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Although numerous studies have examined the effects of climate variability on armed conflict, the complexity of these linkages requires deeper understanding to assess the causes and effects. Here, we assembled an extensive database of armed conflict, climate, and non-climate data for South Asia. We used structural equation modeling to quantify both the direct and indirect impacts of climate variability on armed conflict. We found that precipitation impacts armed conflict via direct and indirect effects which are contradictory in sign. Temperature affects armed conflict only through a direct path, while indirect effects were insignificant. Yet, an in-depth analysis of indirect effects showed that the net impact is weak due to two strong contradictory effects offsetting each other. Our findings illustrate the complex link between climate variability and armed conflict, highlighting the importance of a detailed analysis of South Asia's underlying mechanisms at the regional scale.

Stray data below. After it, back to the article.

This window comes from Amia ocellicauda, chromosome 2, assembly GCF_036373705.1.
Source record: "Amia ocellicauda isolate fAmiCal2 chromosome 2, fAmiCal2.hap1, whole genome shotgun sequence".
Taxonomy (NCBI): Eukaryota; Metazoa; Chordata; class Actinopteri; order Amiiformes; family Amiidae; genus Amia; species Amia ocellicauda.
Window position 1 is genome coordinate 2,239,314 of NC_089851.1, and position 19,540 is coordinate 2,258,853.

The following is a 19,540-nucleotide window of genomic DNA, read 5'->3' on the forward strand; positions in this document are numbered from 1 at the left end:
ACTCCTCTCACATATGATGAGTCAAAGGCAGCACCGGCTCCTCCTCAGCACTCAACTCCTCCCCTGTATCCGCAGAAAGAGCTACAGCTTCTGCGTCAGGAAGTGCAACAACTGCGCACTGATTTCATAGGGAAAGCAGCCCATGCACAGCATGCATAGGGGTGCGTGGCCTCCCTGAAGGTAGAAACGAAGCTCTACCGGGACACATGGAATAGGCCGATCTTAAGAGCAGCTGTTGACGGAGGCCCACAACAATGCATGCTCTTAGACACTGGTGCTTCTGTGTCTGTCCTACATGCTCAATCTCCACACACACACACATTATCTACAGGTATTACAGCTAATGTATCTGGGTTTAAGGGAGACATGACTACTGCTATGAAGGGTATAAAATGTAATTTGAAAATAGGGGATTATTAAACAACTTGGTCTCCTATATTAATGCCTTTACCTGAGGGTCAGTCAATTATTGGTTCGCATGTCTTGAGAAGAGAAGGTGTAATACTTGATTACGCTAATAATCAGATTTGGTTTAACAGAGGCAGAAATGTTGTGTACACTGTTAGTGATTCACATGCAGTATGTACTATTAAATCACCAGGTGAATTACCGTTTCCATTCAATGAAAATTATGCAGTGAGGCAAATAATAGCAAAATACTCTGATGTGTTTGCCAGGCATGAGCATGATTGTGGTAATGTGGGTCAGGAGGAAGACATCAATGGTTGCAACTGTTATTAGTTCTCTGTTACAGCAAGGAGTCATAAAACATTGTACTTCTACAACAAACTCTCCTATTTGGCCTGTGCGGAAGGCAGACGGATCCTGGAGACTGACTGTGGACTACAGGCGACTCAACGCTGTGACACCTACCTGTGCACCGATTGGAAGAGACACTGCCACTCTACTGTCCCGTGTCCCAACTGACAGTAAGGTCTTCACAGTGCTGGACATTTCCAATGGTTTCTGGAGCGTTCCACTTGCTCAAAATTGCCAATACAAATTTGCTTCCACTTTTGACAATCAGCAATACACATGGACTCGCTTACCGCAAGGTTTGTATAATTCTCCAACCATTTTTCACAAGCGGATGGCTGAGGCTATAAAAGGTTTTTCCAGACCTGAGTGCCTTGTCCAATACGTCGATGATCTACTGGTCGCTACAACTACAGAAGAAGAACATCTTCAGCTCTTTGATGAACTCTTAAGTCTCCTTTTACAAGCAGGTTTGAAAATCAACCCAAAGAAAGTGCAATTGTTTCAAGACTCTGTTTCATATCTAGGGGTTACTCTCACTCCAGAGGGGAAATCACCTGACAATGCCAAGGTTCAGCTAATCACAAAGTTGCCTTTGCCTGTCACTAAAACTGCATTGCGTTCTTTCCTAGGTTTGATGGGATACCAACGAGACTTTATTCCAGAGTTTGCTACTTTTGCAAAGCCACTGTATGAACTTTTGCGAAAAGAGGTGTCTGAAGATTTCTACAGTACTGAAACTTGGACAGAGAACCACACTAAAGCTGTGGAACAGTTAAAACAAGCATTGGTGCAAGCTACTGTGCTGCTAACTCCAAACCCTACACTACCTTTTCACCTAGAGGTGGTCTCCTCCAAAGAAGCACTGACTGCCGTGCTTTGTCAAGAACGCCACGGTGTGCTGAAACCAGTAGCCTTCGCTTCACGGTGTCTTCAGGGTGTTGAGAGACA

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State Key Laboratory of Resources and Environmental Information System, Institute of Geographic Sciences and Natural Resources Research, Chinese Academy of Sciences, Beijing 100101, China.